Cost will also be a factor. Paying more won’t necessarily provide you a better performing outcome. What generally make floor structures more expensive are structurally challenging architecture, site slope and requirements for thermal insulation.
The flooring in any home consists of the sub-floor system, the structural floor layer and any finished flooring material on top. We cover these separately below, but note that, in many cases, the line between the sub-floor and supporting floor can be blurry, and in some cases there is no line at all—they are the same thing.
1. Sub-floor systems
Slabs are basically large solid expanses of poured concrete containing reinforcing materials such as steel mesh and reinforcing rods (commonly called rebar or reo). The slab can be a sub-floor and floor structure, with other flooring finishes laid on top, or it can be sub-floor, floor structure and floor finish if it is polished and finished with a clear or coloured lacquer of some sort.
In slabs, the footings are generally integral to the slab. There are a number of different designs of slabs, depending on the site and soil requirements.
Slab on ground
There are many types of on-ground slabs. The simplest type consists of concrete stiffening beams poured into trenches around the perimeter of the slab, with the rest of the slab being at least 100 mm thick. With such a slab the footings are integral to the slab.
The stiffened raft slab is a type of slab on ground, with additional poured concrete stiffening beams in the middle of the slab for extra strength. This is a common type of slab in Australia, required because of soil type (only the most stable sands can support a slab without the internal stiffening beams) or to support the house loads.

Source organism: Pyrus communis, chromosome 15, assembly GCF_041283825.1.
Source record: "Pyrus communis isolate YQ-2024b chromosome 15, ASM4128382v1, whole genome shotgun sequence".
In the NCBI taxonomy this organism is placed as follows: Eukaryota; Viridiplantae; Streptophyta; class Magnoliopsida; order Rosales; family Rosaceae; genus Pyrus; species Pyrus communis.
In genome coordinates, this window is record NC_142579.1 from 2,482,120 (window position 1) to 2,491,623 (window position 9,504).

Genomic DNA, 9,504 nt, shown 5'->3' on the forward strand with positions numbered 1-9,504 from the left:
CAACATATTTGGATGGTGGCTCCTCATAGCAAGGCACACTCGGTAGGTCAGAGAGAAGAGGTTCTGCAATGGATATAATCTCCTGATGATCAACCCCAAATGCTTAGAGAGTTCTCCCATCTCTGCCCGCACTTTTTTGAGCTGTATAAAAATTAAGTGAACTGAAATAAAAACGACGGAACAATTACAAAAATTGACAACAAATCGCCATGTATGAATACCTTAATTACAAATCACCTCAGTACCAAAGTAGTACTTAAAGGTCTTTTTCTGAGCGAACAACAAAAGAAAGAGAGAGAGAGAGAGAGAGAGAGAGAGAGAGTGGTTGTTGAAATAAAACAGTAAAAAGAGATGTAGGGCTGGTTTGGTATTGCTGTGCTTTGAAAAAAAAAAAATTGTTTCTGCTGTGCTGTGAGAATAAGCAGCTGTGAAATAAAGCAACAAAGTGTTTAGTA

Waffle pod slabs are suitable for flat sites and are formed by pouring concrete over polystyrene forms. This produces a slab which is fairly well insulated underneath and contains considerably less concrete and reinforcing than a stiffened raft slab. They are usually cheaper and simpler to install than other slab types, and so are popular in Australia. Waffle pod slabs can be used on soils that are moderately reactive, provided they include foundations via in-ground piers at regular spacings. However, with this requirement, the economy of waffle pods falls away.
A variation on the waffle pod slab is the Cupolex polypropylene dome system, which uses an array of interlinking domes made from recycled plastic in place of polystyrene foam (see www.cupolex.com.au). Advantages include a high level of isolation of the slab from the ground, and the voids under the domes allow for utilities such as wiring and plumbing to be run after the slab has been poured. However, Cupolex slabs have only moderate insulation and thermal mass. The space under the domes can be ventilated to eliminate moisture problems, but air flow under the slab will reduce thermal performance both in winter and summer.
Environmentally, the polypropylene domes may be more easily recycled at the end of the building’s life than the polystyrene foam in waffle pods, but both may end up in landfill as separation may be considered ‘too hard’.
Pier and slab construction is used where more stability is needed due to reactive soils. Concrete piers are sunk below the slab—holes are dug at suitable intervals and filled with reinforced concrete before the slab is poured on to the tops of the piers.
Suspended slabs are another variation on the slab theme. They differ in that they use reinforced concrete panels, cast in-situ or made off-site and transported to the site, which are lifted into place with a crane.